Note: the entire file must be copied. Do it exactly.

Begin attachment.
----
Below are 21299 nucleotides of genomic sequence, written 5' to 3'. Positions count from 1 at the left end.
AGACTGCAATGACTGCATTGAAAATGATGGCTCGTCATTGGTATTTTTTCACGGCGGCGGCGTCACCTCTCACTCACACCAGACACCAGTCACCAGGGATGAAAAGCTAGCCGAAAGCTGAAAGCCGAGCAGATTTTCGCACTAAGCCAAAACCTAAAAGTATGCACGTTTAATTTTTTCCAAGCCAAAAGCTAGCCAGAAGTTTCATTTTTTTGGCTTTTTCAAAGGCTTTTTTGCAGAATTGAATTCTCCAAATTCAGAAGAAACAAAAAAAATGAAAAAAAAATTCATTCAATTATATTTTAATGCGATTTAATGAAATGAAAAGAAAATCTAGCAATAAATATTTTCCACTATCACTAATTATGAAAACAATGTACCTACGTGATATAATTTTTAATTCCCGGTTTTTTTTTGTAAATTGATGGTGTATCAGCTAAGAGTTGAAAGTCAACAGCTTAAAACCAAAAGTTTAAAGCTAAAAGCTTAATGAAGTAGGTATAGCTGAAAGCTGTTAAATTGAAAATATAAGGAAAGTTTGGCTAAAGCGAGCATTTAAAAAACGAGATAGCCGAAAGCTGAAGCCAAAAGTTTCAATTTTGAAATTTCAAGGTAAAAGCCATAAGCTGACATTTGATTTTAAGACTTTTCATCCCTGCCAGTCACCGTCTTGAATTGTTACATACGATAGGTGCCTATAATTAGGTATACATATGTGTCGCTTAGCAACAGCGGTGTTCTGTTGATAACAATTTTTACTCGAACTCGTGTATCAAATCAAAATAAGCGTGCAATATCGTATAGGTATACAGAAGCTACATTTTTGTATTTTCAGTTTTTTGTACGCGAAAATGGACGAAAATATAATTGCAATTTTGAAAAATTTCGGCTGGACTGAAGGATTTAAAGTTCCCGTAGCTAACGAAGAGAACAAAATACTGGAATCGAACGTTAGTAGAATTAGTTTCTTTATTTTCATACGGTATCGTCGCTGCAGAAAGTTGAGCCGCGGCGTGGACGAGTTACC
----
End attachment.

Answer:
Below are 21299 nucleotides of genomic sequence, written 5' to 3'. Positions count from 1 at the left end.
AGACTGCAATGACTGCATTGAAAATGATGGCTCGTCATTGGTATTTTTTCACGGCGGCGGCGTCACCTCTCACTCACACCAGACACCAGTCACCAGGGATGAAAAGCTAGCCGAAAGCTGAAAGCCGAGCAGATTTTCGCACTAAGCCAAAACCTAAAAGTATGCACGTTTAATTTTTTCCAAGCCAAAAGCTAGCCAGAAGTTTCATTTTTTTGGCTTTTTCAAAGGCTTTTTTGCAGAATTGAATTCTCCAAATTCAGAAGAAACAAAAAAAATGAAAAAAAAATTCATTCAATTATATTTTAATGCGATTTAATGAAATGAAAAGAAAATCTAGCAATAAATATTTTCCACTATCACTAATTATGAAAACAATGTACCTACGTGATATAATTTTTAATTCCCGGTTTTTTTTTGTAAATTGATGGTGTATCAGCTAAGAGTTGAAAGTCAACAGCTTAAAACCAAAAGTTTAAAGCTAAAAGCTTAATGAAGTAGGTATAGCTGAAAGCTGTTAAATTGAAAATATAAGGAAAGTTTGGCTAAAGCGAGCATTTAAAAAACGAGATAGCCGAAAGCTGAAGCCAAAAGTTTCAATTTTGAAATTTCAAGGTAAAAGCCATAAGCTGACATTTGATTTTAAGACTTTTCATCCCTGCCAGTCACCGTCTTGAATTGTTACATACGATAGGTGCCTATAATTAGGTATACATATGTGTCGCTTAGCAACAGCGGTGTTCTGTTGATAACAATTTTTACTCGAACTCGTGTATCAAATCAAAATAAGCGTGCAATATCGTATAGGTATACAGAAGCTACATTTTTGTATTTTCAGTTTTTTGTACGCGAAAATGGACGAAAATATAATTGCAATTTTGAAAAATTTCGGCTGGACTGAAGGATTTAAAGTTCCCGTAGCTAACGAAGAGAACAAAATACTGGAATCGAACGTTAGTAGAATTAGTTTCTTTATTTTCATACGGTATCGTCGCTGCAGAAAGTTGAGCCGCGGCGTGGACGAGTTACC